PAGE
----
Just like an animal as large as an elephant, when in front of you, can obstruct your vision, the laziness of the mind obstructs your path of bliss and oneness. Think of a hibernating python or one in a deep slumber. It is still, calm, but that does not equate to meditation. If you are lazy or restless, however still you may be sitting, such meditation is a misnomer. Meditation full of flaws is like a pot full of holes; just like the latter is unable to carry water, the former is unable to retain bliss.
What happens when you meditate too much?
Imagine you are trying to move a big rock. You keep exerting force. It is only natural that after a while you are going to feel exhausted and tired. Exactly the same thing happens with your mind. When you try hard to concentrate and keep doing so even when you feel restless, there comes a time when you feel worn out and tired. If you are not attentive at that time, you will slip into stupor right at that very moment.
How do you know when your meditation is compromised?
Such dullness compromises your meditation. In every likelihood, presuming you are physically fit, you will experience restlessness before feeling lazy.
If you can take corrective measures at the time of restlessness, it becomes relatively easy to overcome laziness. Like an athlete who gradually builds his endurance, his physical strength, and raises his pain barrier, a good meditator steadily increases the duration of his meditation.
At the peak of my own meditation practice, I used to meditate for a straight stretch of ten hours. It was not easy, but the results were astounding. I did not start sitting ten hours from day one, in fact, I started with multiple one hour sessions, gradually increasing them over the course of many years. Correct posture is absolutely critical; I will cover that when we get to Physical Transformation.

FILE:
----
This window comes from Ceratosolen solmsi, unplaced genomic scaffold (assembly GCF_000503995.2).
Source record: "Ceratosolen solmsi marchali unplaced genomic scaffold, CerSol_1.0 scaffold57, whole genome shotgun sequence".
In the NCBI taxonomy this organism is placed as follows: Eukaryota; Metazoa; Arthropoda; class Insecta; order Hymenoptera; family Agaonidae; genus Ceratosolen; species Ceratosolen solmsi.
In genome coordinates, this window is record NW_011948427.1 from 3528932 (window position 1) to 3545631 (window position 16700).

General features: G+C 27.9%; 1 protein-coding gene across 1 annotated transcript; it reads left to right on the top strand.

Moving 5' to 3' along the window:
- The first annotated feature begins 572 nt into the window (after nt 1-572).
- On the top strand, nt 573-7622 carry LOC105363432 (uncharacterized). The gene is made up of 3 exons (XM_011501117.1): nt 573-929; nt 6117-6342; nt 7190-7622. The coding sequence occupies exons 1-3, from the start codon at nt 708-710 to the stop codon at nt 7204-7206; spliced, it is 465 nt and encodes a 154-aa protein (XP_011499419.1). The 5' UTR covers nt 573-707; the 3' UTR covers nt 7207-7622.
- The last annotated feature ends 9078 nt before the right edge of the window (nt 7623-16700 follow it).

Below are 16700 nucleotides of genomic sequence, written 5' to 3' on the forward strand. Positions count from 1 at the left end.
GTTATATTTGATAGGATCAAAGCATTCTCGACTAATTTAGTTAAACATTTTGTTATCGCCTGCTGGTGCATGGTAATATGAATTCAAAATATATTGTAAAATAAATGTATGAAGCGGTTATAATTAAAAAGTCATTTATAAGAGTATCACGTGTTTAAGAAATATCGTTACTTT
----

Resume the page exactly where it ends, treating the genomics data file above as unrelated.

How do you meditate correctly?
The moment you realize you are losing the sharpness of your meditation, you need to exert, mentally that is. You must refresh your concentration. You need to remind yourself to focus. If your laziness has resulted from physical exhaustion, you need to stop meditating. That can happen if your meditation sessions are longer than ninety minutes each. Under such circumstances, you should take a break, get up and inhale some fresh air, drink a little bit of water, walk around a bit, and then resume your session.
However, if you experience dullness as a result of mental exhaustion, something that can happen even after the first twenty minutes of your meditation, you must not get up and break your session. You should try to visualize a bright light, or focus on the enchanting aspects of your object of meditation while staying in the same posture.
You need to refresh and energize yourself without getting up or ending your meditation. Focus your attention elsewhere for the time being but do not engage in thoughts that are not linked to your meditation. As you feel fresh again, relax, and resume your original meditation. You need not exert any longer. Because if you keep exerting, you will feel restless.
Art of Meditation
Learn the Yogic Technique of overcoming obstacles in meditation in just 4 days (and master it over a lifetime)
Balance is crucial. When you feel restless, relax; and, when you feel lazy, exert, concentrate. These two repeatedly interfere with your meditation. They almost take turns. You need attentiveness to identify and correct both flaws. Hold short but lucid sessions and gradually increase the duration.
Learn to meditate flawlessly for short periods first. When you learn to harness laziness and check restlessness, you are very close to experiencing cosmic oneness. You may want to read about the yoga of self-transformation here. I never said it was easy. Remember that analogy of rope-walking?